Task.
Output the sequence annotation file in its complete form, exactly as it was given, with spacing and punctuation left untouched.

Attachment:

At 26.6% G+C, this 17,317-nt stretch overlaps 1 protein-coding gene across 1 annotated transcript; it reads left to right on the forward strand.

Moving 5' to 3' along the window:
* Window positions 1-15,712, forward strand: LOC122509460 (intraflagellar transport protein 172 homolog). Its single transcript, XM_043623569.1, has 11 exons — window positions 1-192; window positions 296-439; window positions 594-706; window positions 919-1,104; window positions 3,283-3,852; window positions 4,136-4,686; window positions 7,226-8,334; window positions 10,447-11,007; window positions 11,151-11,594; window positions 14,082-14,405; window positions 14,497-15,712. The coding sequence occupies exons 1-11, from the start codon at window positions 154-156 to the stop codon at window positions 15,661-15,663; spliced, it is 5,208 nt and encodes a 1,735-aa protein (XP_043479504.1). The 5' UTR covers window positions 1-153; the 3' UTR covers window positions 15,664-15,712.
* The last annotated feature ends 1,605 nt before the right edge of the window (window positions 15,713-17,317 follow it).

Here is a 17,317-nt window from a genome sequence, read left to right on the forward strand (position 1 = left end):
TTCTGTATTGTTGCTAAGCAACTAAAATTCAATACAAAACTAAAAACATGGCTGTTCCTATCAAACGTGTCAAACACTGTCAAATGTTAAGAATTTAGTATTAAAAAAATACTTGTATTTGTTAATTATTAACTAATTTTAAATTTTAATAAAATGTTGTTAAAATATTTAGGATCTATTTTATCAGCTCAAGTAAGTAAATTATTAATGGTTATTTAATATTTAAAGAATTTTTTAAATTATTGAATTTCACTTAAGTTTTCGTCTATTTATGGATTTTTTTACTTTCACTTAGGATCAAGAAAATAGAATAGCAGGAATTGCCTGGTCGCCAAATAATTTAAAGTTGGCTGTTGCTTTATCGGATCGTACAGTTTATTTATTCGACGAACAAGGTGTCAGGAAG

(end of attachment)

At 26.6% G+C, this 17,317-nt stretch overlaps 1 protein-coding gene across 1 annotated transcript; it reads left to right on the forward strand.

Moving 5' to 3' along the window:
* Window positions 1-15,712, forward strand: LOC122509460 (intraflagellar transport protein 172 homolog). Its single transcript, XM_043623569.1, has 11 exons — window positions 1-192; window positions 296-439; window positions 594-706; window positions 919-1,104; window positions 3,283-3,852; window positions 4,136-4,686; window positions 7,226-8,334; window positions 10,447-11,007; window positions 11,151-11,594; window positions 14,082-14,405; window positions 14,497-15,712. The coding sequence occupies exons 1-11, from the start codon at window positions 154-156 to the stop codon at window positions 15,661-15,663; spliced, it is 5,208 nt and encodes a 1,735-aa protein (XP_043479504.1). The 5' UTR covers window positions 1-153; the 3' UTR covers window positions 15,664-15,712.
* The last annotated feature ends 1,605 nt before the right edge of the window (window positions 15,713-17,317 follow it).

Here is a 17,317-nt window from a genome sequence, read left to right on the forward strand (position 1 = left end):
TTCTGTATTGTTGCTAAGCAACTAAAATTCAATACAAAACTAAAAACATGGCTGTTCCTATCAAACGTGTCAAACACTGTCAAATGTTAAGAATTTAGTATTAAAAAAATACTTGTATTTGTTAATTATTAACTAATTTTAAATTTTAATAAAATGTTGTTAAAATATTTAGGATCTATTTTATCAGCTCAAGTAAGTAAATTATTAATGGTTATTTAATATTTAAAGAATTTTTTAAATTATTGAATTTCACTTAAGTTTTCGTCTATTTATGGATTTTTTTACTTTCACTTAGGATCAAGAAAATAGAATAGCAGGAATTGCCTGGTCGCCAAATAATTTAAAGTTGGCTGTTGCTTTATCGGATCGTACAGTTTATTTATTCGACGAACAAGGTGTCAGGAAG